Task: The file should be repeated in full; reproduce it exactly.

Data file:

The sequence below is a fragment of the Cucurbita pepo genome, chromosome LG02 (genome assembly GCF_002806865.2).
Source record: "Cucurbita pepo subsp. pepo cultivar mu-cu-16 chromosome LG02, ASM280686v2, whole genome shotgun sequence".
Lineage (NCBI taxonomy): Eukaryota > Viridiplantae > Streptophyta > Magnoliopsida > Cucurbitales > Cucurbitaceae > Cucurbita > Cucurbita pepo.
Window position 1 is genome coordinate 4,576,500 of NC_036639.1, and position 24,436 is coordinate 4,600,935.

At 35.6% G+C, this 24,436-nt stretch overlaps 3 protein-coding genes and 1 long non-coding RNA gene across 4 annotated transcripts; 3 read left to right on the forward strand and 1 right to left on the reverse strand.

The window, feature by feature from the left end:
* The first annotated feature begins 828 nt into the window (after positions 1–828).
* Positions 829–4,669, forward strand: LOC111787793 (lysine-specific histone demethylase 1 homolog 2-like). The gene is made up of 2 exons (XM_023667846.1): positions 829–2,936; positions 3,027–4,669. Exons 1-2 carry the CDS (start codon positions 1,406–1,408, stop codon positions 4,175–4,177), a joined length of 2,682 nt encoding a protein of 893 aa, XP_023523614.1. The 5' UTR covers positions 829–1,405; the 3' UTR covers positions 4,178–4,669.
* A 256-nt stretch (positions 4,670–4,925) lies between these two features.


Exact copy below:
The sequence below is a fragment of the Cucurbita pepo genome, chromosome LG02 (genome assembly GCF_002806865.2).
Source record: "Cucurbita pepo subsp. pepo cultivar mu-cu-16 chromosome LG02, ASM280686v2, whole genome shotgun sequence".
Lineage (NCBI taxonomy): Eukaryota > Viridiplantae > Streptophyta > Magnoliopsida > Cucurbitales > Cucurbitaceae > Cucurbita > Cucurbita pepo.
Window position 1 is genome coordinate 4,576,500 of NC_036639.1, and position 24,436 is coordinate 4,600,935.

At 35.6% G+C, this 24,436-nt stretch overlaps 3 protein-coding genes and 1 long non-coding RNA gene across 4 annotated transcripts; 3 read left to right on the forward strand and 1 right to left on the reverse strand.

The window, feature by feature from the left end:
* The first annotated feature begins 828 nt into the window (after positions 1–828).
* Positions 829–4,669, forward strand: LOC111787793 (lysine-specific histone demethylase 1 homolog 2-like). The gene is made up of 2 exons (XM_023667846.1): positions 829–2,936; positions 3,027–4,669. Exons 1-2 carry the CDS (start codon positions 1,406–1,408, stop codon positions 4,175–4,177), a joined length of 2,682 nt encoding a protein of 893 aa, XP_023523614.1. The 5' UTR covers positions 829–1,405; the 3' UTR covers positions 4,178–4,669.
* A 256-nt stretch (positions 4,670–4,925) lies between these two features.